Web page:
As a parent to an almost three year old, I know that whilst the system might have changed, my daughter will have access to a similarly rounded education that I had. Able to pursue whatever academic interests she may eventually have and be well equipped to apply that learning and grapple with life after school; no different to the education I received when I was a youngster.

For other parents, education might be lower on the priority list and the focus may be more heavily on whether their kids make it home at night. Let me first state that parents will always worry what their kids are up to, or what they are doing; there is, however, a big difference between routinely wondering whether your child is out late at a party or hanging with the wrong crowd and worrying whether they have been the victim of a rape, mugging, abduction or shooting. For many of our clients the latter is something that concerns them daily.

Of course you still have to be vigilant in New Zealand to ensure your children are safe, although most of these factors we can influence or at least try to. We don’t have the same concerns of violent crime on every street corner and the fear that their school may be shot to pieces in a shoot-out. The whole realm of worry and concern for parents in New Zealand is several degrees less in this country. Our most recent statistics show that crime has fallen 4% across New Zealand in the year ending December 2013 and 93% of our population feels safer. There aren’t too many places in the world where crime overall is falling and people have greater confidence in the protection that police can provide for themselves and their children. All of this, without the need to carry a gun on their hip.

Beyond the stresses of education and the desire to live in a safe, peaceful country many parents who migrate have, at the top of their list of concerns, the long term future for their children. Questions like “will my child get a job” are far easier to answer here than they are in say South Africa, where the prospect of securing employment is determined by the colour of your skin. In New Zealand children can grow up to pursue whatever careers they wish and are limited only by their own desire to excel and succeed. We have no racial quotas designed to allocate jobs to certain ethnicities and, in fact, we have one of the most equal employment markets in the world. The sky is most certainly the limit for children in New Zealand and we have a system that enshrines this equality in almost every facet of the legal system.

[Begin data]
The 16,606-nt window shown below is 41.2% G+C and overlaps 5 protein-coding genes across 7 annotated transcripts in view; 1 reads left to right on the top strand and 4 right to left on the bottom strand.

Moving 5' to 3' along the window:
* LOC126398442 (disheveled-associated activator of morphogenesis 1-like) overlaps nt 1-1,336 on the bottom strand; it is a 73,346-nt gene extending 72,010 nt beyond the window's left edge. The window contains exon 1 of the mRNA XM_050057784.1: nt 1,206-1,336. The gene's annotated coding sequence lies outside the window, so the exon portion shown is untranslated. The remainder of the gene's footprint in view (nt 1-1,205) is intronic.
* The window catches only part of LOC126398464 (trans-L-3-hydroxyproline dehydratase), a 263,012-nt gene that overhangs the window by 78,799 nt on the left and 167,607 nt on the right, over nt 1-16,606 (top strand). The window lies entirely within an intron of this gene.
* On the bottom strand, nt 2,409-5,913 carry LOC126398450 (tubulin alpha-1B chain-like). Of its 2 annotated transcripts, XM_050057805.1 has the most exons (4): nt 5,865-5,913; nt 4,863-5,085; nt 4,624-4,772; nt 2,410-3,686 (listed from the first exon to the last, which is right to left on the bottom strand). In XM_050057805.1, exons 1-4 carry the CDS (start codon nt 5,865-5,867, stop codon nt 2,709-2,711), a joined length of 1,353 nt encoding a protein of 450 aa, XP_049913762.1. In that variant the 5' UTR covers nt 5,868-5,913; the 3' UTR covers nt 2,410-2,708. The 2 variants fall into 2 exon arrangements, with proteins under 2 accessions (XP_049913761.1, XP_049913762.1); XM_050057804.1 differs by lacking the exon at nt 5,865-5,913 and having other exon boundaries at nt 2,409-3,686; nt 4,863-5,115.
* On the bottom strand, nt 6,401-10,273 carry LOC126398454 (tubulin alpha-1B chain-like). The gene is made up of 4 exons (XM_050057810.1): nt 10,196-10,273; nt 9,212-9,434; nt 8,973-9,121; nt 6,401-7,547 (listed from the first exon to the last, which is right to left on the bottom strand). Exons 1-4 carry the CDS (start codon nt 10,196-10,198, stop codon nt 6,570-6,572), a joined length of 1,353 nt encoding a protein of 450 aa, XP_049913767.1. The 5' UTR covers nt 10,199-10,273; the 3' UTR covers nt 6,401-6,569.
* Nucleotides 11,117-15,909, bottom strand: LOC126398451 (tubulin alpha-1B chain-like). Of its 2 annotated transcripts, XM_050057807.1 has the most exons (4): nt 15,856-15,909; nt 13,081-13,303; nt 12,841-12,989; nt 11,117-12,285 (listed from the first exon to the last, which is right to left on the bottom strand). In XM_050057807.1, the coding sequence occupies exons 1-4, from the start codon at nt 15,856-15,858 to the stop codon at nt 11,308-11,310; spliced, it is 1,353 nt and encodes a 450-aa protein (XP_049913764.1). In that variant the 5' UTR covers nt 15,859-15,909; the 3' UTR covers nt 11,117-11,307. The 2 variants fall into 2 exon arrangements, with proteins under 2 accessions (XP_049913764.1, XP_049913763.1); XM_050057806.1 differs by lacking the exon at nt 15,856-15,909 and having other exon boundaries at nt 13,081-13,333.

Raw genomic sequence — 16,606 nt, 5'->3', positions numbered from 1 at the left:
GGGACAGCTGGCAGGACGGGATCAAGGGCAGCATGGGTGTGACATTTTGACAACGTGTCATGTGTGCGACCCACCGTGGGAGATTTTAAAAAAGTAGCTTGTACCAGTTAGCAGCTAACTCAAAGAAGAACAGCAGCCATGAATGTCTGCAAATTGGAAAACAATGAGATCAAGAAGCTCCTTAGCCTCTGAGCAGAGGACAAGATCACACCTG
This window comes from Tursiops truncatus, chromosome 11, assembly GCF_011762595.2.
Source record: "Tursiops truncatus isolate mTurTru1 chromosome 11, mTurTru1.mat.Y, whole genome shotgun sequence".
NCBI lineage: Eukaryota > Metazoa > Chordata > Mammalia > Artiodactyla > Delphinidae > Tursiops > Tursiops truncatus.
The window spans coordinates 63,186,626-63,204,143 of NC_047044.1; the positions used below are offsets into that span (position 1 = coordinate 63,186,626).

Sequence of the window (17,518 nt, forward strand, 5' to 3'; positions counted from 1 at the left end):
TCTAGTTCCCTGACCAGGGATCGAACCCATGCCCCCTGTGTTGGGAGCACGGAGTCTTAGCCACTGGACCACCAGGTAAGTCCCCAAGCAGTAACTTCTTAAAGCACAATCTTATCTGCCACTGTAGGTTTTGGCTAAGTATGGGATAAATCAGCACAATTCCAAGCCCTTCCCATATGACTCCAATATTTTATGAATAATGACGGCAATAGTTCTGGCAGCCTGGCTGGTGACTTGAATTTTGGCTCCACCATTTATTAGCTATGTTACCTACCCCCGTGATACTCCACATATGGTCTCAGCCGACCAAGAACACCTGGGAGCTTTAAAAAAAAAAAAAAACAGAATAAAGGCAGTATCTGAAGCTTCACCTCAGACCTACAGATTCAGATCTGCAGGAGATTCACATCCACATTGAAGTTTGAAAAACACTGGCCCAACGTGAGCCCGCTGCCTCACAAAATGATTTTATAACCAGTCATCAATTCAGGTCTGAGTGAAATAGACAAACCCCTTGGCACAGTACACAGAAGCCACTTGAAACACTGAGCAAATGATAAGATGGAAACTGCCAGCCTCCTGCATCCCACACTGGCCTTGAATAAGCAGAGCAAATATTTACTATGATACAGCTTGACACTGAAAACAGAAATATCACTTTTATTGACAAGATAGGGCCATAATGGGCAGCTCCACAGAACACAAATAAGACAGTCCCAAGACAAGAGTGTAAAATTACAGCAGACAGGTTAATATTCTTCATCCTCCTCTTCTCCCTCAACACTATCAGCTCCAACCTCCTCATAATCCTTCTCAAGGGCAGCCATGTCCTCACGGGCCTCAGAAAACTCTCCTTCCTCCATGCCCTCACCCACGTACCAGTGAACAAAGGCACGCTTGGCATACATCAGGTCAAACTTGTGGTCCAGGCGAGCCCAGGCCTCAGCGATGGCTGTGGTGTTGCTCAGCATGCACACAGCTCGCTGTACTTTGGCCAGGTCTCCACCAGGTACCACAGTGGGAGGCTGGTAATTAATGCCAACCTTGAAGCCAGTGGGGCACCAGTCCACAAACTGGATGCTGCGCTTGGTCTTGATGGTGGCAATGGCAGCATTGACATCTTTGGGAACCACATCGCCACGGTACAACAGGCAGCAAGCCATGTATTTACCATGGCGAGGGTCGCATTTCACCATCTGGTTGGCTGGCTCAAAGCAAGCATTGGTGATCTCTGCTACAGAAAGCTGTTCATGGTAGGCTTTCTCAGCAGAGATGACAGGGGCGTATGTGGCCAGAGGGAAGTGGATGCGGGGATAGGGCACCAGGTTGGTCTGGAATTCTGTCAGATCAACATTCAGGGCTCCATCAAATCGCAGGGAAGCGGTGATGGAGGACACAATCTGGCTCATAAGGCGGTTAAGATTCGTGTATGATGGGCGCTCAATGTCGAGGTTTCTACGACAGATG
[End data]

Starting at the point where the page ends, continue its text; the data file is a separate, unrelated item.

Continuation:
These are but a few of the reasons that New Zealand is a very attractive proposition for migrants looking to secure a better future for their children (or children to come) and the list extends to many other facets of life. Freedom of religion, a fair and tolerant society, minimal to non-existent corruption and a clean, green healthy environment are a few of the other reasons I give my clients whose focus is squarely set on doing this for their children.

Yes, New Zealand has issues when it comes to kids, and I am not pretending that this is the perfect incubator for children, but in reality when you compare it to almost every other country on earth the statistics, no matter how they are framed, all point to this country being right up there.

So for many people considering this move whose focus is on what they can do for their children, New Zealand represents a great start in life. That isn’t to say that New Zealand isn’t a great place for parents as well, but we all know that the sacrifices we make for our children know no bounds and migration is simply another thing many people do to give their kids a better head start.

If you have ever thought about what your child’s life might be like in ten years and then started to sweat nervously or reach for a cup of something stronger than tea, perhaps it might be worth finding out what New Zealand can offer.